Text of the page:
Environment Counts | Thawing permafrost will accelerate climate change
Author: Geoff Zeiss – Published At: 2011-12-04 19:36 – (849 Reads)
Arctic temperatures are rising and permafrost is thawing. Carbon released into the atmosphere from permafrost soils will accelerate climate change. This article estimates that permafrost thaw will release the same order of magnitude of carbon as deforestation if current rates of deforestation continue, but because these emissions include significant quantities of methane, the overall effect on climate could be 2.5 times larger.
This recent soil carbon amount is more than three times higher than previous estimates, largely because of the realization that organic carbon is stored much deeper in frozen soils than was thought. Inventories typically measure carbon in the top metre of soil. But the physical mixing during freezeâ€“thaw cycles, in combination with sediment deposition over hundreds and thousands of years, has buried permafrost carbon many metres deep.
The answers to three key questions will determine the extent to which the emission of this carbon will affect climate change:
- How much is vulnerable to release into the atmosphere?
- In what form it will be released?
- And how fast will it be released?
To answer these questions the authors surveyed 41 international scientists, who publish on various aspects of permafrost. The survey asks what percentage of the surface permafrost is likely to thaw, how much carbon will be released, and how much of that carbon will be CH4, for three time periods and under four warming scenarios that will be part of the Intergovernmental Panel on Climate Change Fifth Assessment Report.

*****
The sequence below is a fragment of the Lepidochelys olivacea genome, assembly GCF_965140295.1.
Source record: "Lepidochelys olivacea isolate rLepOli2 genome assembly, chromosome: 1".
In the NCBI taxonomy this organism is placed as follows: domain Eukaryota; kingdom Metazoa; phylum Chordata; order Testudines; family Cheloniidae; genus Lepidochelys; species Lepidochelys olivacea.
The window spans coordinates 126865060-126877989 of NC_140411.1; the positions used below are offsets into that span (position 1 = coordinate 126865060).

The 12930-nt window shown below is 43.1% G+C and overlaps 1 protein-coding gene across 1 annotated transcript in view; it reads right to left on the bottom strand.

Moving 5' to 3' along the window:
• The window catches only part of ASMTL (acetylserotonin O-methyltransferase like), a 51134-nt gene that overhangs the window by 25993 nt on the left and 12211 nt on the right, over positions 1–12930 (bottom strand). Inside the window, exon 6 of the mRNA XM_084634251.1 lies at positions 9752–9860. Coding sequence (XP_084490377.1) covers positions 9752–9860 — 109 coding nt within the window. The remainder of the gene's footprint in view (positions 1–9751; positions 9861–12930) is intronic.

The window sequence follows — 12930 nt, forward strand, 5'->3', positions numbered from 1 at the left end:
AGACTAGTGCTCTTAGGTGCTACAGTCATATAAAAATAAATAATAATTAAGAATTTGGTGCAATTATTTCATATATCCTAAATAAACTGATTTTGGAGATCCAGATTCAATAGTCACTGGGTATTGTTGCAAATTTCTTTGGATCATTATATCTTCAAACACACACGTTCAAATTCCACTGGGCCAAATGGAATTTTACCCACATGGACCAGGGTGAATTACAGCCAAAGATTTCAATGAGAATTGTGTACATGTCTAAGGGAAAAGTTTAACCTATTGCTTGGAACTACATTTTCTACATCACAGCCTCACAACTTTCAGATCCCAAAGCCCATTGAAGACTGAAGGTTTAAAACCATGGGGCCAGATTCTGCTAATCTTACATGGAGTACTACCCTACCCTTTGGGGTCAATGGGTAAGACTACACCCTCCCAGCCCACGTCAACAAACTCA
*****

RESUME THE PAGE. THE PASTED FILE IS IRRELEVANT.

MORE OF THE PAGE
- The lowest warming scenario projects 1.5 Â°C Arctic warming over the 1985â€“2004 average by the year 2040 increasing to 2 Â°C by 2100;
- the highest warming scenario posits 2.5 Â°C by 2040 and 7.5 Â°C by 2100.
In all cases, it is posited that the temperature would remain steady from 2100 to 2300.
The collective results suggest that the high warming scenario will degrade 9â€“15% of the top 3 metres of permafrost by 2040, increasing to 47â€“61% by 2100 and 67â€“79% by 2300. The estimated carbon release from the permaforst degradation is 30 billion to 63 billion tonnes of carbon by 2040, reaching 232 billion to 380 billion tonnes by 2100 and 549 billion to 865 billion tonnes by 2300. These values, expressed in CO2 equivalents, combine the effect of carbon released as both CO2 and as CH4.
The survey estimate for the amount of carbon released by 2100 is 1.7â€“5.2 times larger than those reported in several recent modelling studies for a similar warming scenario.
For all of the warming scenarios, most of the released carbon is expected be in the form of CO2, with only about 2.7% in the form of CH4. However, because CH4 has a higher global-warming potential, almost half the effect of future permafrost-zone carbon emissions on climate forcing is likely to be from CH4.
The survey’s estimate for carbon release under the lowest warming scenario is about one-third of that predicted under the strongest warming scenario.
Despite the massive amount of carbon in permafrost soils, emissions from these soils are unlikely to overshadow those from the burning of fossil fuels. However, permafrost carbon release will be an important amplifier of climate change and once the soils thaw, emissions are likely to continue for decades, or even centuries.